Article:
UCF’s growing enrollment has pros, cons
Quality sees no decrease as population rises
Published: Wednesday, October 17, 2012
Updated: Sunday, October 21, 2012 15:10
UCF’s student enrollment has surpassed 59,000 students, making UCF the second-largest public university in the nation by enrollment. While this may concern many people, UCF officials are certain that the growth is in the best interest of the university.
UCF President John C. Hitt addressed the size and growth concern during his State of the University speech on Sept. 25.
“While we have grown, our goal has never been to be big. Rather, we have grown in order to offer access to higher education and opportunity to highly qualified and motivated individuals. We champion access to UCF because of a simple truth: Higher education transforms lives,” Hitt said.
Hitt also said the university may have to consider capping enrollment next year if state funding continues to be reduced.
While some students may find the university’s size intimidating, Shelby Birch, a freshman advertising & public relations major, said it’s up to the students to be more than just a number.
“Being one in almost 60,000 is a little intimidating, but that’s life. It all depends on what you make of it and how you’re going to get your name out there. You can just be a statistic or an anonymous person, or you can actually have a name by making a name for yourself. It all depends on you,” Birch said.
The growth of UCF has also contributed to the quality and diversity among admitted students. The university has been able to admit some of the most academically qualified students.
Zenaida Gonzalez Kotala, senior communications coordinator for UCF News & Information, said the number of National Merit Scholars enrolled at UCF has increased 146 percent in 10 years. The enrollment number rose from 98 in fall 2002 to a school-record 241 in fall 2012. That number has more than doubled from 120 to 241 in the past five years alone.
In addition, the average SAT score for the fall freshman class increased 77 points from 1167 in fall 2002 to 1244 in fall 2012.
UCF also prides itself on becoming more diverse, nearly four out of every 10 UCF students are minorities. The percentage of students who are minorities has increased from 27.4 percent in fall 2002 to 39.3 percent in fall 2012.
UCF News & Information also reported the number of degrees awarded has increased 73 percent from the 2002-2003 school year to the 2011-2012 school year.
“In tough economic times, UCF is preparing a growing number of students to enter the workforce and advance in their professions,” Kotala said.
Hitt said state funding cuts for UCF have totaled $144 million in the past five years. That amount comprises UCF’s $52.6 million portion of the $300 million reduction for the State University System this year.
Next year, state lawmakers have guaranteed to reinstate UCF’s funding, along with the rest of the $300 million allocated to the State University System. If that is not done, students could be severely impacted.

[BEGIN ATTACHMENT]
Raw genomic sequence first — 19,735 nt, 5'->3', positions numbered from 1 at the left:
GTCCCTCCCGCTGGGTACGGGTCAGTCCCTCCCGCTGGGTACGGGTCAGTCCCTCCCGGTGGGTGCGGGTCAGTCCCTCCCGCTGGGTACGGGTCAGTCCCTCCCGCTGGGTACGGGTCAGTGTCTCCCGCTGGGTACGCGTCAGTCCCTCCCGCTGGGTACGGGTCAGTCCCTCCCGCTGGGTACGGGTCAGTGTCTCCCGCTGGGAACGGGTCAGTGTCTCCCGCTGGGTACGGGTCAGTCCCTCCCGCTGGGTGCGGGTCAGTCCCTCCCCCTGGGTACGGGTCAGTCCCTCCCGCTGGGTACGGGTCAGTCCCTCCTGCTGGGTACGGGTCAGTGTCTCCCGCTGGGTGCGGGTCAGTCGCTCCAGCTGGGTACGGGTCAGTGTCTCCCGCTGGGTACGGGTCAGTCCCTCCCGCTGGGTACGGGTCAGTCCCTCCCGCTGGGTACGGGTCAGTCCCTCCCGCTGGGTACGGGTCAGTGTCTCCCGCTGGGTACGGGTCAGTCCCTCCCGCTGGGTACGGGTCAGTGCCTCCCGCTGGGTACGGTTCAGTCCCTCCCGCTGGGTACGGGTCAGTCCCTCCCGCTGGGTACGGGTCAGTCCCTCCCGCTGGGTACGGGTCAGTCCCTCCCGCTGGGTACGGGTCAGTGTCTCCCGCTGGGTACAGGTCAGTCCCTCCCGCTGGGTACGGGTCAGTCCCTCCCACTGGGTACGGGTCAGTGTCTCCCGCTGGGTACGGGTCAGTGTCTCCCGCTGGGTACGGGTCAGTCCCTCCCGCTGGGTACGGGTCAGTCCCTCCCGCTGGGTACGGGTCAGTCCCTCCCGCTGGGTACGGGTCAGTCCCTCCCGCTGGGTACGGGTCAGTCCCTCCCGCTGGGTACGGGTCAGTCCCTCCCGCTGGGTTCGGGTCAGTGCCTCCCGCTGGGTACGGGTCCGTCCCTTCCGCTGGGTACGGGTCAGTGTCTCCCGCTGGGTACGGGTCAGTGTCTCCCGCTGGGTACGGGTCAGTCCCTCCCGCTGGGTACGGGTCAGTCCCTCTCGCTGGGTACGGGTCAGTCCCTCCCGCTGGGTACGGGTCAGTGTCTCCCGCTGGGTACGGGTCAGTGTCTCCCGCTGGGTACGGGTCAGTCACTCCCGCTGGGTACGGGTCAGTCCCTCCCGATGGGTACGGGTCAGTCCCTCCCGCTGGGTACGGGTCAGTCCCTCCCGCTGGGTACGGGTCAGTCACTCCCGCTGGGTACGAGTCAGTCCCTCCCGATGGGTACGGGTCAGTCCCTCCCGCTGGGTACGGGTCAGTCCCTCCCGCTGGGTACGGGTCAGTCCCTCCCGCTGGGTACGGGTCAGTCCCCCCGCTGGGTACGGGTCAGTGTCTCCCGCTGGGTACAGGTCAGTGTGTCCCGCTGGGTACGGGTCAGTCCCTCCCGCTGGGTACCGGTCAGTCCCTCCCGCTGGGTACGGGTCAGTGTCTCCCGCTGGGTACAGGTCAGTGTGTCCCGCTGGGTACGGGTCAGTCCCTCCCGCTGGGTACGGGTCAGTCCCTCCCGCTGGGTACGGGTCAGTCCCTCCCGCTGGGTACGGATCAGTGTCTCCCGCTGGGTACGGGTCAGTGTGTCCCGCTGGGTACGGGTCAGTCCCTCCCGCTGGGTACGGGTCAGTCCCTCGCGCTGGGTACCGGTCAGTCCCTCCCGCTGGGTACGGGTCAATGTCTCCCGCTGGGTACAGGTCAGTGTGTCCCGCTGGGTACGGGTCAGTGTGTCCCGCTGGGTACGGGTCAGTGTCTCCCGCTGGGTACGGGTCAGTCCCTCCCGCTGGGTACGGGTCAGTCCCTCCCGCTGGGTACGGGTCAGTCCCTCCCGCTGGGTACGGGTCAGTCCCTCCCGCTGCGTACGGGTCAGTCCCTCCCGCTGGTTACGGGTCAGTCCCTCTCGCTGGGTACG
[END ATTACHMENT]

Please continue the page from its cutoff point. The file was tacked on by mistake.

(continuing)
“If the $300 million is not restored, the impact on students will be substantial, with fewer course offerings, larger classes and graduation delays,” Hitt said.
UCF’s size has helped the institution survive the effect of state budget cuts and the recession, with the help of student fees. The growth of the university has allowed for modern amenities to be implemented.
Some of those services include the new Career Services and Experiential Learning building, Technology Commons and the Recreation and Wellness Center expansion. All of these projects were funded with student fees.
The new Career Services and Experiential Learning building is better equipped to prepare students for success in their careers. The building, which opened in 2011, features 17 private interview rooms, including a boardroom-style suite where cameras record students’ practice interviews.
Technology Commons, which opened this year, is a state-of-the-art hub that allows students access to the latest learning technologies. There are study spaces that promote collaboration, and students can view, test and purchase the latest products there. Students also can use a video recording and editing suite.
In 2011, the Recreation and Wellness Center expanded. Additions included the fitness space, a lap pool, an equipment rental center and volleyball and racquetball courts.
The population growth has played a role in academics, diversity and amenities. It has also served as an economic engine for the university.
As of July 2011, the main campus is more than 1,400 acres with 158 buildings. UCF’s other campuses and centers jointly span 10,369,661 gross square feet.
According to UCF News & Information, UCF’s College of Medicine is the anchor of Lake Nona’s Medical City, which will create a projected 30,000 jobs and more than $7.6 million in annual economic impact.
Also, two new partnership buildings have helped UCF’s Institute for Simulation and Training and Central Florida’s $3 billion modeling and simulation industry grow.
UCF students have also been able to help support Mayor Buddy Dyer’s vision for a thriving digital media cluster in downtown Orlando. The Center for Emerging Media is a cornerstone of Dyer’s Creative Village vision, and it is home to the nation’s fourth-ranked video gaming graduate school, the Florida Interactive Entertainment Academy.
Whether or not students get involved on campus is their choice, but the effect the number of people in a class has on the quality of education is out of the control of students.